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Across the world in one museum

The British Museum director on how a centuries-old Indian cooking-pot found in Iran encapsulates our shared global heritage

Hartwig Fischer at the National Museum, Delhi. Photo: Priyanka Parashar/Mint
Hartwig Fischer at the National Museum, Delhi. Photo: Priyanka Parashar/Mint

The desk in British Museum director Hartwig Fischer’s office in London has a small figurine of Sai Baba. It was gifted by his Indian friends, says Fischer, as he sips green tea at the National Museum in Delhi on a hot Saturday afternoon. Fischer is visiting the Capital for the Delhi edition of India & The World: A History In Nine Stories (it opened on 5 May)—a mammoth, first-time collaboration between the British Museum, London, Chhatrapati Shivaji Maharaj Vastu Sangrahalaya (CSMVS), Mumbai, and National Museum, Delhi, that maps the history of India in a global context through rare, invaluable antiquities.

“My relationship with India goes back to my childhood," he says, drifting off momentarily, as he rummages through fond memories. “It was not a very intense relationship," he specifies, “but as a child I would be taken to museums by my parents, and I saw, in several places, sculptures and miniatures from India. So, very early on, I had books on miniature paintings and on Indian art. That nurtured a part of my childhood."

At the British Museum (where he has been the director since 2016), Fischer’s fascination with Indian history grew. He has often called the institution “a museum of the world, for the world". It is where some of the world’s most remarkable artefacts are housed: from the exquisite Cyrus Cylinder (539 BC) that narrates the conquest of Babylon by Cyrus the Great, to The Lampedusa Cross (2015) that marks the tumultuous forced migration of refugees across the Mediterranean.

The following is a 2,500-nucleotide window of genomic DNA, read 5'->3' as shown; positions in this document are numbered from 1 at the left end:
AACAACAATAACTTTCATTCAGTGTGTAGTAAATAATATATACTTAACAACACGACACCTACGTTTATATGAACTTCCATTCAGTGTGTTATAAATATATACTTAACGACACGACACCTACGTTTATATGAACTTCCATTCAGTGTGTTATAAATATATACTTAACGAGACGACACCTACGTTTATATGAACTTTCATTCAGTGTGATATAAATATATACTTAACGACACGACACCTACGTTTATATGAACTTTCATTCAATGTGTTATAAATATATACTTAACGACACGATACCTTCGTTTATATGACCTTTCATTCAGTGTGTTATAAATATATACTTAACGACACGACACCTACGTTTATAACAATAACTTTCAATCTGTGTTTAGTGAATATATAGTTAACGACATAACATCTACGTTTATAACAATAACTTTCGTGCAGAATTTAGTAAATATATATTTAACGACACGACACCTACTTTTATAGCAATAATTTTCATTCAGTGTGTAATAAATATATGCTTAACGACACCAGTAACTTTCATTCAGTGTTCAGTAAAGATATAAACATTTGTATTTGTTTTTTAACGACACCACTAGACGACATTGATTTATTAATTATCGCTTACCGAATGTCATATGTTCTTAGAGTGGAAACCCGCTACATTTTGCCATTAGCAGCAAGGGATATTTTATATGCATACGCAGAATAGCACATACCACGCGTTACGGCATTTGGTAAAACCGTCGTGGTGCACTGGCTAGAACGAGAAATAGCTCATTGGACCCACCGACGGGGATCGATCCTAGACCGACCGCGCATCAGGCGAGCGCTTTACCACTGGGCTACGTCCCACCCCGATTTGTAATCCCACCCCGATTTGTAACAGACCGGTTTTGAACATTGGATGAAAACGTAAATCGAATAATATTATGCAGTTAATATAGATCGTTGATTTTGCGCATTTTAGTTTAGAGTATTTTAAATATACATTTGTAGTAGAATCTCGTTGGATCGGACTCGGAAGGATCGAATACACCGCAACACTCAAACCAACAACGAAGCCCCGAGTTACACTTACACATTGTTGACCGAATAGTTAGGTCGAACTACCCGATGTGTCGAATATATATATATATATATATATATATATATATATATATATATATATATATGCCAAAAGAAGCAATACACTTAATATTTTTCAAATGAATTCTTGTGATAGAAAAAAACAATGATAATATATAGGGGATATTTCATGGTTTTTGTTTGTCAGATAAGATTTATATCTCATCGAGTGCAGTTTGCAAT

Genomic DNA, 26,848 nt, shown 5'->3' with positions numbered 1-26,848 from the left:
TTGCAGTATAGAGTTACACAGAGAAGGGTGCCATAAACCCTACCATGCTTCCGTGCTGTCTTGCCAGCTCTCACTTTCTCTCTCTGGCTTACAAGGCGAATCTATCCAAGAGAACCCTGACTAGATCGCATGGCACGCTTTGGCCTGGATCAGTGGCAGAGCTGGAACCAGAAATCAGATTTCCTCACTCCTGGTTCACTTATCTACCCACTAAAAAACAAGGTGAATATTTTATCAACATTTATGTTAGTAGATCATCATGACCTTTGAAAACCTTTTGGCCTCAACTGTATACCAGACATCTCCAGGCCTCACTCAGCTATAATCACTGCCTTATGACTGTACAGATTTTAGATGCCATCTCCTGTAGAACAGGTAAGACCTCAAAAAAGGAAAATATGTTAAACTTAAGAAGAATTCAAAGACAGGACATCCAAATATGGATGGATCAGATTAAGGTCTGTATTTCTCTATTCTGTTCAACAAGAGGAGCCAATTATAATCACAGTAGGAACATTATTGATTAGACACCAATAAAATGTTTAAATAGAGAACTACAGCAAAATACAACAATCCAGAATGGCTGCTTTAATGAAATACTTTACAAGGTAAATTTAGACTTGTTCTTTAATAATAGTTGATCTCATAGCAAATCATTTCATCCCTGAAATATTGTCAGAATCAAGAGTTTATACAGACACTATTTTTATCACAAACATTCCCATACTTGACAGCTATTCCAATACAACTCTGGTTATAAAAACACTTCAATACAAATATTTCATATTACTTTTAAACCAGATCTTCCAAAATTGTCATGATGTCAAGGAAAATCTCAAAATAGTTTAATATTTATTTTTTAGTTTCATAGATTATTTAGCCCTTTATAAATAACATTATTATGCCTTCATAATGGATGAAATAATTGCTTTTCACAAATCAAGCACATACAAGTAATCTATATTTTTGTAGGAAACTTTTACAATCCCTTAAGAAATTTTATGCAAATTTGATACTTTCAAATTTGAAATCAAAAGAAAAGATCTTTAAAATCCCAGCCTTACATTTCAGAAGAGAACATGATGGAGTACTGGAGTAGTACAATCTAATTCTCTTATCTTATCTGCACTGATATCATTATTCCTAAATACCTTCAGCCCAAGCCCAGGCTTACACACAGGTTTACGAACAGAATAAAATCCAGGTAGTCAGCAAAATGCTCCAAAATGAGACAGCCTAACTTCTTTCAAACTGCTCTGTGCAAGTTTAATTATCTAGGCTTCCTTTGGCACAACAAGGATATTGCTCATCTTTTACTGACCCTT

But the museum also stores precious objects of Indian origin, made centuries ago, excavated in lands which were oceans away. It is what steers our conversation: how objects made in India travelled to foreign lands, and made our history one that is shared with other nations. Fischer draws my attention to a beautifully preserved cooking pot sculpted sometime in 600-900 AD. The humble, well-rounded ceramic pot travelled from India to the coastal town of Siraf in southern Iran. Trade overseas was important at the time, and some South Asian traders settled near Siraf, carrying with them family recipes, spices and utensils. “In essence, this very simple object tells the vast story of global trade and global connections," says Fischer.

It is this cross-pollination of cultures through people and objects—and the subsequent interconnectedness—that encapsulates the history of humankind. It is for this very reason, Fischer believes, that the global artefacts in museums should travel. Such pieces of history are not meant to just stay in one museum, one city, one country—they should tour other nations, so that people belonging to other regions and cultures have the opportunity to view them, experience them, celebrate them. That is the ethos of the British Museum, he says. “In fact, the British Museum lends more objects than any other museum in the world," Fischer underlines, his words measured. “That is its key mission. It tries to share as much as it can—objects, knowledge, the excitement—with the world."